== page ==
Apple Pay and Twitter Buy Alter Face of Retail
By the time you read this, the new Apple Pay service will be up and running. The much-hyped app will allow users of the iPhones 6 — and, eventually, Apple Watches — to pay for products and services simply and easily, much in the same way PayPal does.
Except it won’t just be restricted to online purchases — you’ll be able to use it for things you buy at participating brick-and-mortar outlets.
Essentially, you load up your iPhone with your credit or debit card information, and use it to check out instead of a physical card. No more fumbling around in your purse for your Visa card — a few buttons pushed, and you’re done. (Needless to say, Apple gets its cut in the form of fees.)
Changing the game
Edward Baig of USA Today is already calling it a “game-changer.” This is more than a new way to buy tchotchkes on your computer during lunch break; this could encourage “consumers to cast aside physical wallets and use their phones to pay at the checkout counter.”
Similarly, though with a much lower profile, Twitter’s new Buy function is set to rev up online sales. (Unlike Apple Pay, you won’t be able to use it offline.) Users view a tweet offering a product, and if they’re so inclined, they simply tap “Buy Now” to enter shipping and payment info.
“It’s a streamlined and straightforward way to make a purchase, and it’s intuitive,” writes Erica Schlesinger of Wright On Communications “It speaks to the ever-present need to get things done and get them done fast.”
People are reacting to this new way of doing business, and all the economic indicators are aiming upward.
By 2018 eMarketer expects mobile proximity payments (like Apple Pay) to hit $118 billion a year in the U.S., up from $3.5 billion in 2014. Digital payment options (like Twitter Buy and PayPal) already make up a huge chunk of online transactions.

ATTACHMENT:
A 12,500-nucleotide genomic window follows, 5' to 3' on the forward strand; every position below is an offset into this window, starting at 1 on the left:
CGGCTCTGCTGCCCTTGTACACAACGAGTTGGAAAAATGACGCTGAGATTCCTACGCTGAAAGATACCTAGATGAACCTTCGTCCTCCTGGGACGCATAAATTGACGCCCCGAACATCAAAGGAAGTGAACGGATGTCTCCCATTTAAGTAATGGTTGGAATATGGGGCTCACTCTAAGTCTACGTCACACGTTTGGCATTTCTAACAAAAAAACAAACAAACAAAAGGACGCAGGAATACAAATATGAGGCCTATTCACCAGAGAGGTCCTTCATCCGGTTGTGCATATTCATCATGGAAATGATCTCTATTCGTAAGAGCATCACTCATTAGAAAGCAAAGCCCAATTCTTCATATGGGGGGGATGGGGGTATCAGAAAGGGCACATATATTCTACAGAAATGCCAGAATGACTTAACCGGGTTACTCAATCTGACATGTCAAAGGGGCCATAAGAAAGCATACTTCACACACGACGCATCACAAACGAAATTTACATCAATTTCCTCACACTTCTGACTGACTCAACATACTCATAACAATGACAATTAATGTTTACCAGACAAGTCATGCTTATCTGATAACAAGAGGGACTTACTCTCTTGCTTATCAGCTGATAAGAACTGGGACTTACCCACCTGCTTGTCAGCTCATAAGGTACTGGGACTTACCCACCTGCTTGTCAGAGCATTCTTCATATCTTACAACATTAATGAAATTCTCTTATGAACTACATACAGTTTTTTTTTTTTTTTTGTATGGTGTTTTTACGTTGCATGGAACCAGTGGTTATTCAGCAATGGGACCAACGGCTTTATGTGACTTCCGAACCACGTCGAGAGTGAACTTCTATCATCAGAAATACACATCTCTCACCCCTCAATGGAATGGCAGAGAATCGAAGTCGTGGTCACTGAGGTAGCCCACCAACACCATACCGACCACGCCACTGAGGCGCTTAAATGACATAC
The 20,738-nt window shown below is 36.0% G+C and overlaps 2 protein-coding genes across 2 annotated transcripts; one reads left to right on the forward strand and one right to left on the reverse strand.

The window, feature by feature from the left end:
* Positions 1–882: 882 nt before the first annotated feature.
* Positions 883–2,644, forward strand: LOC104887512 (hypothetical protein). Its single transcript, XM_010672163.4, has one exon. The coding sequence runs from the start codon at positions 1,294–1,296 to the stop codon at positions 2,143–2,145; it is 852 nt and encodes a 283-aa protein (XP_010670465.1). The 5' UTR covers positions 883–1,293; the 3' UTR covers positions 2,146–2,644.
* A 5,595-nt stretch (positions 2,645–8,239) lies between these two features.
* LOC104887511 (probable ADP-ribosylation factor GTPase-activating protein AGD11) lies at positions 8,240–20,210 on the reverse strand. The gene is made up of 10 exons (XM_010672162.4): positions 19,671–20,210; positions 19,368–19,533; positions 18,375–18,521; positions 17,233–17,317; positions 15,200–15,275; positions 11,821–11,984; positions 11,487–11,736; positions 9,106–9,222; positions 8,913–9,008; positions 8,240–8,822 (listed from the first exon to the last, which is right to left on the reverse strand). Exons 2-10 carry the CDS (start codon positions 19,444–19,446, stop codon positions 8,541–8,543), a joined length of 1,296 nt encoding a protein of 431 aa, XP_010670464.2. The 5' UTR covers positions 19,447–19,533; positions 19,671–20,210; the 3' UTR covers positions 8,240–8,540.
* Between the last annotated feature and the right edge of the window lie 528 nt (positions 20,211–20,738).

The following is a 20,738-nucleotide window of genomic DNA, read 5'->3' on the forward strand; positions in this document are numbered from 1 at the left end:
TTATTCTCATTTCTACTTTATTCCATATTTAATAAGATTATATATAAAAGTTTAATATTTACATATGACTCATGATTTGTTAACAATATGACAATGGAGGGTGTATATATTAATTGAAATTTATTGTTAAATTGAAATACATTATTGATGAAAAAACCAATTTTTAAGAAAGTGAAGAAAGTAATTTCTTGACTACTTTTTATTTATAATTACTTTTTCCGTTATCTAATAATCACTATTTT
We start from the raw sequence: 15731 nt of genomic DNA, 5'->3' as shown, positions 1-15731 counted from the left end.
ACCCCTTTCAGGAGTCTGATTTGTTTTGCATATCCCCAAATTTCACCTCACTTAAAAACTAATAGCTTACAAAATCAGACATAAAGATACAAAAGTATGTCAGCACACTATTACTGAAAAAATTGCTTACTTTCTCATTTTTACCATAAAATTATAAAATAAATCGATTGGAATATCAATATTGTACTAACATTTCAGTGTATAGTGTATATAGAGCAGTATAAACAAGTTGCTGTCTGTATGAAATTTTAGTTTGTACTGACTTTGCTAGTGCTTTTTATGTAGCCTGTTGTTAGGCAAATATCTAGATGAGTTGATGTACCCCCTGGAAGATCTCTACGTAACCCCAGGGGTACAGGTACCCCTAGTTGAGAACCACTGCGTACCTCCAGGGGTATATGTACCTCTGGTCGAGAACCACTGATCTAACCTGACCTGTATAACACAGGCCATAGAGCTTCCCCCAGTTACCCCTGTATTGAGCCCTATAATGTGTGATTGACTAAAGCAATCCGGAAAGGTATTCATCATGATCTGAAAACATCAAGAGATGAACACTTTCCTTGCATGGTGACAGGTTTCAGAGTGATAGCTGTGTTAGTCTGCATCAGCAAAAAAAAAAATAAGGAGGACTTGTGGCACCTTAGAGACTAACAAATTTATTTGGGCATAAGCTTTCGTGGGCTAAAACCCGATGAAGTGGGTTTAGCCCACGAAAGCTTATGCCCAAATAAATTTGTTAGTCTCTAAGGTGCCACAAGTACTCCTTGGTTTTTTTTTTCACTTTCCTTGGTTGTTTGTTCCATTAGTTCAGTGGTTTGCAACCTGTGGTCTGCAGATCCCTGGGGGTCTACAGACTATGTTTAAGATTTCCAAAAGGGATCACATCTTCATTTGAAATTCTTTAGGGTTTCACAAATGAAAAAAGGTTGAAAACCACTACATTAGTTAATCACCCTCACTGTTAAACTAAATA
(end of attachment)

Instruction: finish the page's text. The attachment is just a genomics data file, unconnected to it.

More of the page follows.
It seems we’re on the verge of crossing a divide where people no longer think twice about using their smartphone or computer to pay for their purchases instead of a wallet.
Brands nudge the way
Still, challenges remain. As the New York Times noted back in April, many traditional-minded consumers remain cool to the idea of “digital wallets,” and reminded readers of other businesses that have already trod through this territory, and failed.
They include companies you’ve likely never heard of, like ISIS Wallet — which, for obvious reasons relating to the terrorist group, has had to rebrand on the fly. (They’re now known as Softcard.) But also big names like Google, whose Wallet service launched in 2011 and has wallowed since. Even Facebook introduced its own Buy button in July of this year, to little fanfare or impact.
Many observers think Apple Pay will be the breaking point because of the company’s incredible brand prestige. The company has also been smart to put security issues at the forefront of their effort, reassuring customers about the integrity of their personal financial data, even if they lose their iPhone.
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